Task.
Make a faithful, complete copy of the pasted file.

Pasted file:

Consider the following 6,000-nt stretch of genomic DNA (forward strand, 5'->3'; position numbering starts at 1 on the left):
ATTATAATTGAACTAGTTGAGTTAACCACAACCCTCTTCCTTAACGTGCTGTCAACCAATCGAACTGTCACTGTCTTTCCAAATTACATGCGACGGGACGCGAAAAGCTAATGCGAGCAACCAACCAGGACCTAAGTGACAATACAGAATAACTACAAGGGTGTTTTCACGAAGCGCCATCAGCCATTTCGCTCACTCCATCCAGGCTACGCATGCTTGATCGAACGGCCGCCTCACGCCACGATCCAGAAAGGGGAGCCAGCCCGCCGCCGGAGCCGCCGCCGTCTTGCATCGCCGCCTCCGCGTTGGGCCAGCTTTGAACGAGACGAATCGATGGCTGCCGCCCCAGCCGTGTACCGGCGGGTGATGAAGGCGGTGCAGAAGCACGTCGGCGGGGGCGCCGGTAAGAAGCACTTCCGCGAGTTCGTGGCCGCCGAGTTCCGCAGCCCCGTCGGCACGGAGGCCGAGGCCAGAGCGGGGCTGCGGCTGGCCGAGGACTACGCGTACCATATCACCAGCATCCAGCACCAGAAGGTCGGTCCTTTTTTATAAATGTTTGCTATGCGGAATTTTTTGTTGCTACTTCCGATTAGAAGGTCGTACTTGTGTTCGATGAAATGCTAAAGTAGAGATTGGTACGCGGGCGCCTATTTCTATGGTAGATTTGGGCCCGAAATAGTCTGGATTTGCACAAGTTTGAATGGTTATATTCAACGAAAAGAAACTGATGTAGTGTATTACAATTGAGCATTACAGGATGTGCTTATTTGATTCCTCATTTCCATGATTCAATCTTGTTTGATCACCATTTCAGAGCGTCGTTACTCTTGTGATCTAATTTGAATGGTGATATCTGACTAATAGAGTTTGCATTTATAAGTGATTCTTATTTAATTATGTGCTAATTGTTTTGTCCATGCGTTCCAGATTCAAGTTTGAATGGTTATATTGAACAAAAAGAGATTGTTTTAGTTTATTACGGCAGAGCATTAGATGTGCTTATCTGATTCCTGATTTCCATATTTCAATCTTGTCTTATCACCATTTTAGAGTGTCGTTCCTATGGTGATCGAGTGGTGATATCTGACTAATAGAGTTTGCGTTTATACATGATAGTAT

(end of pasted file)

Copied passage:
Consider the following 6,000-nt stretch of genomic DNA (forward strand, 5'->3'; position numbering starts at 1 on the left):
ATTATAATTGAACTAGTTGAGTTAACCACAACCCTCTTCCTTAACGTGCTGTCAACCAATCGAACTGTCACTGTCTTTCCAAATTACATGCGACGGGACGCGAAAAGCTAATGCGAGCAACCAACCAGGACCTAAGTGACAATACAGAATAACTACAAGGGTGTTTTCACGAAGCGCCATCAGCCATTTCGCTCACTCCATCCAGGCTACGCATGCTTGATCGAACGGCCGCCTCACGCCACGATCCAGAAAGGGGAGCCAGCCCGCCGCCGGAGCCGCCGCCGTCTTGCATCGCCGCCTCCGCGTTGGGCCAGCTTTGAACGAGACGAATCGATGGCTGCCGCCCCAGCCGTGTACCGGCGGGTGATGAAGGCGGTGCAGAAGCACGTCGGCGGGGGCGCCGGTAAGAAGCACTTCCGCGAGTTCGTGGCCGCCGAGTTCCGCAGCCCCGTCGGCACGGAGGCCGAGGCCAGAGCGGGGCTGCGGCTGGCCGAGGACTACGCGTACCATATCACCAGCATCCAGCACCAGAAGGTCGGTCCTTTTTTATAAATGTTTGCTATGCGGAATTTTTTGTTGCTACTTCCGATTAGAAGGTCGTACTTGTGTTCGATGAAATGCTAAAGTAGAGATTGGTACGCGGGCGCCTATTTCTATGGTAGATTTGGGCCCGAAATAGTCTGGATTTGCACAAGTTTGAATGGTTATATTCAACGAAAAGAAACTGATGTAGTGTATTACAATTGAGCATTACAGGATGTGCTTATTTGATTCCTCATTTCCATGATTCAATCTTGTTTGATCACCATTTCAGAGCGTCGTTACTCTTGTGATCTAATTTGAATGGTGATATCTGACTAATAGAGTTTGCATTTATAAGTGATTCTTATTTAATTATGTGCTAATTGTTTTGTCCATGCGTTCCAGATTCAAGTTTGAATGGTTATATTGAACAAAAAGAGATTGTTTTAGTTTATTACGGCAGAGCATTAGATGTGCTTATCTGATTCCTGATTTCCATATTTCAATCTTGTCTTATCACCATTTTAGAGTGTCGTTCCTATGGTGATCGAGTGGTGATATCTGACTAATAGAGTTTGCGTTTATACATGATAGTAT